“If you have plants that have product coming in and no workers to fill it, you’re going to get that overflowing cold storage situation,”said Andy Wink, director of the Bristol Bay Regional Seafood Development Association and an economist who has tracked world salmon markets for over a decade. “So, it’s definitely a problem on the reprocessing side. On the consumption side, if people aren’t going out to eat and going out to the market to buy seafood, that’s going to take consumption down as well. So, there’s a couple different ways that it’s working against moving seafood through the supply chain.”
The situation also is diverting more seafood from elsewhere into the U.S.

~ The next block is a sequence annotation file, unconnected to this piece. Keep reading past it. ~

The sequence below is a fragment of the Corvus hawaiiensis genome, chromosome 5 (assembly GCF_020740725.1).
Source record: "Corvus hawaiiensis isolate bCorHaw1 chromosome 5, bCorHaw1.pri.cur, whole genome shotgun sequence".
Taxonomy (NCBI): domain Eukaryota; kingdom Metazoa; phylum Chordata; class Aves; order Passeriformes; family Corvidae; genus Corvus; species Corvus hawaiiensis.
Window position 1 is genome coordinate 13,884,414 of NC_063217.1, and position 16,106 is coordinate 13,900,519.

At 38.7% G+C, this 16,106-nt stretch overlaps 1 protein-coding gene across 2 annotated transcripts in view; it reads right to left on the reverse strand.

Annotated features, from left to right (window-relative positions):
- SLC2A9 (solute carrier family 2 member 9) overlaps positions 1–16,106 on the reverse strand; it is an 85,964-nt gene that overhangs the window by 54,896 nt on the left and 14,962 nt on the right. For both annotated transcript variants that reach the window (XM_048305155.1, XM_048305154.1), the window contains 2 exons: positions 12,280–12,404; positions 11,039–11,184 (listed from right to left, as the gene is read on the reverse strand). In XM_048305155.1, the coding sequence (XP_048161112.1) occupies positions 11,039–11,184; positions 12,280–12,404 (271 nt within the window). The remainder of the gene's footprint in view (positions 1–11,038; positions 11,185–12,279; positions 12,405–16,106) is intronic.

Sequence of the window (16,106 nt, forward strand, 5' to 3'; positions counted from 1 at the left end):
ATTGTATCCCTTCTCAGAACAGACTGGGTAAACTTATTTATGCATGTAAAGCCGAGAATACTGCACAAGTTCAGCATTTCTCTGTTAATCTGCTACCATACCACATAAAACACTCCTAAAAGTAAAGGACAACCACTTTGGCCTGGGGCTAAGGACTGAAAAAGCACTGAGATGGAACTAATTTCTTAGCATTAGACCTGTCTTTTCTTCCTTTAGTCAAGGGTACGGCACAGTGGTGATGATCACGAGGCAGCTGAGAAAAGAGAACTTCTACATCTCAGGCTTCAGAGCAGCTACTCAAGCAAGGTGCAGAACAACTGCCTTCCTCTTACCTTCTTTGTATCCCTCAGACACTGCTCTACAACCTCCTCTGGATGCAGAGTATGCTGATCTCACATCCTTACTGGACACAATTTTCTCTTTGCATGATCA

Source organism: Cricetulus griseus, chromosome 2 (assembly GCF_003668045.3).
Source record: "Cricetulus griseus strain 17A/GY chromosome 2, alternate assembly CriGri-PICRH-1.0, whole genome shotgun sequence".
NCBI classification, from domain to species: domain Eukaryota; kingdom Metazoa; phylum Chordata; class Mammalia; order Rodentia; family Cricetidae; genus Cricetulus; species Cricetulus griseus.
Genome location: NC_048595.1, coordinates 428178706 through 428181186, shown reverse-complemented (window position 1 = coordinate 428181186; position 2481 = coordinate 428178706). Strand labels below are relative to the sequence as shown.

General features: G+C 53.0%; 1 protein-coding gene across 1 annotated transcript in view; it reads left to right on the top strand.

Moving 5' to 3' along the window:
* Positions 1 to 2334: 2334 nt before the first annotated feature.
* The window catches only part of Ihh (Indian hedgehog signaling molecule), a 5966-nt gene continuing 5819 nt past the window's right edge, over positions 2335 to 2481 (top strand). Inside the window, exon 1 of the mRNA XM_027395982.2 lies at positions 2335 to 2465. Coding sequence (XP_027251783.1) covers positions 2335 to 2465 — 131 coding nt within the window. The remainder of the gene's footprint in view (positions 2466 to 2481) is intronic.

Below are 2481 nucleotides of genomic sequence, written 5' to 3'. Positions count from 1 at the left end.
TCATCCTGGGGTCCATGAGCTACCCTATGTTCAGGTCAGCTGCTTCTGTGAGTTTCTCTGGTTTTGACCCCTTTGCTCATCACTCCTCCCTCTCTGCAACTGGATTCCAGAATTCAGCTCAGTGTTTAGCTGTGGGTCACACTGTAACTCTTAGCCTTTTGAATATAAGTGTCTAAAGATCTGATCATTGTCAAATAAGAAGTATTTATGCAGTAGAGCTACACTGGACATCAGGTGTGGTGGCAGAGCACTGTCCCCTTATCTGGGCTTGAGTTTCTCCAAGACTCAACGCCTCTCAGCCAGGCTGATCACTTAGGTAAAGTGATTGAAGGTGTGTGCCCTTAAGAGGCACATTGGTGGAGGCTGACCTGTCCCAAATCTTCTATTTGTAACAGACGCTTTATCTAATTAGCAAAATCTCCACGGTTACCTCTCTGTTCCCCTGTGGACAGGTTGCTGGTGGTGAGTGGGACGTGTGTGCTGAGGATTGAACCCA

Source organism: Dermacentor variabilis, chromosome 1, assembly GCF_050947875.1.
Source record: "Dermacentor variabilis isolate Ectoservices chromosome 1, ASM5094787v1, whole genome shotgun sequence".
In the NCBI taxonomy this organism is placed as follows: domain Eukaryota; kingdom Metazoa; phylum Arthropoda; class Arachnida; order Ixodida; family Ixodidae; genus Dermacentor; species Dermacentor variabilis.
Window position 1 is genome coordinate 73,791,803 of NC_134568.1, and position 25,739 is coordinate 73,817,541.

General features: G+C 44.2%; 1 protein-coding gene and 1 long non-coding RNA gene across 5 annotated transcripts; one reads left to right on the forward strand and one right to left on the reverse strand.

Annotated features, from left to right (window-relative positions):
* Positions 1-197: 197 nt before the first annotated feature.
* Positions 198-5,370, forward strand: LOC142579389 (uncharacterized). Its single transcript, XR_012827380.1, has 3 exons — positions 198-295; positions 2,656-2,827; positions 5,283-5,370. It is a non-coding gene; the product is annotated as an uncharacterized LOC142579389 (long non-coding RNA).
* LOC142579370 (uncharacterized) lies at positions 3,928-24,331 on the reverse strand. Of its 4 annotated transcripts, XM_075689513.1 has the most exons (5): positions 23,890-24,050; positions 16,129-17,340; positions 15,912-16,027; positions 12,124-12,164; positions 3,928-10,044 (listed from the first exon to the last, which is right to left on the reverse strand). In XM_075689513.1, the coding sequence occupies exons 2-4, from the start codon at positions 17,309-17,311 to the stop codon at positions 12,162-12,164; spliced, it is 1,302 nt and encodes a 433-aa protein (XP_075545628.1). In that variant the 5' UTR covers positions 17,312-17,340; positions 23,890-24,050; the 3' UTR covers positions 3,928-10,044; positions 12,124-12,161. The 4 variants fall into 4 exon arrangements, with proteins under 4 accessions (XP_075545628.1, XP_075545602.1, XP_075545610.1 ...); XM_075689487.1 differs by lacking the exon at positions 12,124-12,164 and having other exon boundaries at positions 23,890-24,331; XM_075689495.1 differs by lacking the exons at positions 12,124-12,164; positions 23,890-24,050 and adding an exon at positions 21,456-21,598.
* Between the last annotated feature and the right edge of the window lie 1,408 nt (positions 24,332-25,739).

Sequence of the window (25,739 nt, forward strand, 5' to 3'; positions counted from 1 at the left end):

“The big salmon farming companies are looking elsewhere to direct their products and the U.S. is the obvious choice,” he added. “So, we’ve seen salmon prices on average down about 10 percent since the first of the year at the wholesale level.”
As the crisis builds potentially into the spring, many major fisheries with year-round selling seasons but shorter harvests, such as Alaska salmon, begin engaging in price negotiations and set dock prices, said market expert John Sackton of Seafoodnews.com.
“The price setting at the dock is based on packers’ and distributors’ expectations of price for the entire year, the supply and availability of what is landed, and the costs and business expectations of the harvesters,” Sackton wrote in his Winding Glass blog. “Regardless of what price is paid in May or June, packers are looking at what price they expect to get four, five or six months into the future. In normal years, this is fraught with risk …This year, the risk is off the charts, because we simply don’t know how severe, economically or socially, the disruption from this disease may get.”